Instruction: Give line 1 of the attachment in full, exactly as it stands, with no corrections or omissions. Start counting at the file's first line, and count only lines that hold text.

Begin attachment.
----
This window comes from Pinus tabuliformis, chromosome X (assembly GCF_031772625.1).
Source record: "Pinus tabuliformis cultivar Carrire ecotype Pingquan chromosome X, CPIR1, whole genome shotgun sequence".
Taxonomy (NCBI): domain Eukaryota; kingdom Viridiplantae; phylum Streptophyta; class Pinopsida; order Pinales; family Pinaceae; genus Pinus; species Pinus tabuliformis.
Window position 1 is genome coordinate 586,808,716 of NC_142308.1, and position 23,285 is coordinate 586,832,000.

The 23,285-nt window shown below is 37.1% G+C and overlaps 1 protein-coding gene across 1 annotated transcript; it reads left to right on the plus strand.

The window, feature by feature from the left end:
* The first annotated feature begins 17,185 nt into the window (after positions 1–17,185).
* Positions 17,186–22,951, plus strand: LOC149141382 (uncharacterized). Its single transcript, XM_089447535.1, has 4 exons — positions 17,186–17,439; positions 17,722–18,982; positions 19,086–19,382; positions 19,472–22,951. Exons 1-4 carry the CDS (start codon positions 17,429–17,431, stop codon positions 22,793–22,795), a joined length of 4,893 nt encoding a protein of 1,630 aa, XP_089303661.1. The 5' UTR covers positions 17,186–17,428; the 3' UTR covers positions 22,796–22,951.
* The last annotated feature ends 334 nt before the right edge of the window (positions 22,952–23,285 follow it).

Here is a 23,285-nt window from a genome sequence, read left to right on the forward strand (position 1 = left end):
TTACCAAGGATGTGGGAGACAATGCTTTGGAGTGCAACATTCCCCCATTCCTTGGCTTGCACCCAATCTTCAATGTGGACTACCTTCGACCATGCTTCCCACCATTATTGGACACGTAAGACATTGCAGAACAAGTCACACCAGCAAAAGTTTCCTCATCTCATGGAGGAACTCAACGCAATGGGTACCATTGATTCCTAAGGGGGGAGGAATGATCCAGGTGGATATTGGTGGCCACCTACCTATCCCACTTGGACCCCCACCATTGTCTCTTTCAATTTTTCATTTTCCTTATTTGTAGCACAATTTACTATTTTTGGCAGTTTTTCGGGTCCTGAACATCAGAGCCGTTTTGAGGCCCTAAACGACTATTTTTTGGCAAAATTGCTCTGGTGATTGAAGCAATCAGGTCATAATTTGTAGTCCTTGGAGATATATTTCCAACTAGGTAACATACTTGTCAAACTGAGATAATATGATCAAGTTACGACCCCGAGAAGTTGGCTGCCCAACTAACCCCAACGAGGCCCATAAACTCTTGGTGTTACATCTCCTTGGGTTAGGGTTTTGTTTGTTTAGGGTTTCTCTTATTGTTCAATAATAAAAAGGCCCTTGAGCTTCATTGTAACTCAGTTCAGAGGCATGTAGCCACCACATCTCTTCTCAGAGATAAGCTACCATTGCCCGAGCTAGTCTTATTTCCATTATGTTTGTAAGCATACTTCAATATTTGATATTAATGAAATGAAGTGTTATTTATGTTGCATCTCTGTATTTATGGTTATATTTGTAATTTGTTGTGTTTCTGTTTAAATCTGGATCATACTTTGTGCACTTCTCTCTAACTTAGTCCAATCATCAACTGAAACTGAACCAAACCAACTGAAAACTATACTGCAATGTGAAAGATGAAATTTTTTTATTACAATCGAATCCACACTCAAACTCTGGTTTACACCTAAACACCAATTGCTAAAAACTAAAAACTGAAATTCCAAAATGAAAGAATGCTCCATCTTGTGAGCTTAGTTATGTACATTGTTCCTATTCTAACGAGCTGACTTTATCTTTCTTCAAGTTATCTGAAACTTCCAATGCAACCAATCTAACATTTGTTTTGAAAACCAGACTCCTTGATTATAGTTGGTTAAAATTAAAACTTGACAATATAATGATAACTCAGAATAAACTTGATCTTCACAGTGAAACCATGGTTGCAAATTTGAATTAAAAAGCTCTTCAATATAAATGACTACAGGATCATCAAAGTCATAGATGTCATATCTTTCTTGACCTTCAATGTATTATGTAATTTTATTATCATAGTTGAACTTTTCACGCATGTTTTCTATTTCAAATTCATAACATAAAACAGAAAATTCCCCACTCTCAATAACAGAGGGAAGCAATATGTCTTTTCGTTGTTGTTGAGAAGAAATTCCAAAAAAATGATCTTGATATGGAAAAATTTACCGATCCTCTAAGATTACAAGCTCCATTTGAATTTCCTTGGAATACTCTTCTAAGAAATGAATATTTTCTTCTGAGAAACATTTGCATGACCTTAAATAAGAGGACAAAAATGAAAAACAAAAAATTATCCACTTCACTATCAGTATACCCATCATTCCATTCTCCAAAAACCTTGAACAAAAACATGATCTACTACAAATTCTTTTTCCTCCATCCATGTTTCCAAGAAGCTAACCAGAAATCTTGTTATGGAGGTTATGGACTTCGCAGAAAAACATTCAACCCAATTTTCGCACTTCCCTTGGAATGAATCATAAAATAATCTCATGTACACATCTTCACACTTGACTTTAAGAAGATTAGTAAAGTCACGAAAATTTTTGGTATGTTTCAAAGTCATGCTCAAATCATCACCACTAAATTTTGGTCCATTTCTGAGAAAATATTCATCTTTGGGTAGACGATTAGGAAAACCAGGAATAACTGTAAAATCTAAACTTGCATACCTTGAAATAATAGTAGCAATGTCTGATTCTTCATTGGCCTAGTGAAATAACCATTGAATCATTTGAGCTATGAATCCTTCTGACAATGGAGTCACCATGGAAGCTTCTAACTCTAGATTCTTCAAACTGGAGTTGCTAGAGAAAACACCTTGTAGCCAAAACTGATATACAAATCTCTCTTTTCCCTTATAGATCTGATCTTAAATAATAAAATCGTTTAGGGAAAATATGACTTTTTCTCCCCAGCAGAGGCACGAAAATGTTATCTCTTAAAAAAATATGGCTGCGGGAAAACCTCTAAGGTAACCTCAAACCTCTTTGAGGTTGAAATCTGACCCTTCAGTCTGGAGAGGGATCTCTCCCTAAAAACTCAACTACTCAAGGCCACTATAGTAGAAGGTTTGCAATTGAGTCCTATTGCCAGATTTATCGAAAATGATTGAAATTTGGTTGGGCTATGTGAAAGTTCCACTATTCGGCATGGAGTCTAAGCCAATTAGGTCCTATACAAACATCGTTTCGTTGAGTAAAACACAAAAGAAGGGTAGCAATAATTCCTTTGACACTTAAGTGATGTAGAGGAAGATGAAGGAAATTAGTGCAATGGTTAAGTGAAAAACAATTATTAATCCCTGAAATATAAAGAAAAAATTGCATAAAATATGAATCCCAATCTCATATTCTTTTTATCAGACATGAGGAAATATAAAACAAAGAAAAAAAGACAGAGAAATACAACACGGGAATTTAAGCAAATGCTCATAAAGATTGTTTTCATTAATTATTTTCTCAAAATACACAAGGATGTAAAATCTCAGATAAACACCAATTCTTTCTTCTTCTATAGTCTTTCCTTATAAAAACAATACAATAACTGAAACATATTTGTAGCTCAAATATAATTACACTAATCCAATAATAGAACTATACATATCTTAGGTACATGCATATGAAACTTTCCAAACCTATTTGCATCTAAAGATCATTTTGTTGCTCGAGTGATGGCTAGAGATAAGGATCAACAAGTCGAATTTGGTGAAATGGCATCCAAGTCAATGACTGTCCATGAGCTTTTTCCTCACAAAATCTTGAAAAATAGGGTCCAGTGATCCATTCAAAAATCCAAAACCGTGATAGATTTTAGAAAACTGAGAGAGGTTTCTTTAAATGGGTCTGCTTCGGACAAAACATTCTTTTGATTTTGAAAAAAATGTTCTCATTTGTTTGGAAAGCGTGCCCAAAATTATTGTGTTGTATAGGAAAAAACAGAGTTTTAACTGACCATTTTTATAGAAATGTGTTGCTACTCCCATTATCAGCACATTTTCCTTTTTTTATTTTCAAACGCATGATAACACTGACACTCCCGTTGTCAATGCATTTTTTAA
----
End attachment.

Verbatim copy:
This window comes from Pinus tabuliformis, chromosome X (assembly GCF_031772625.1).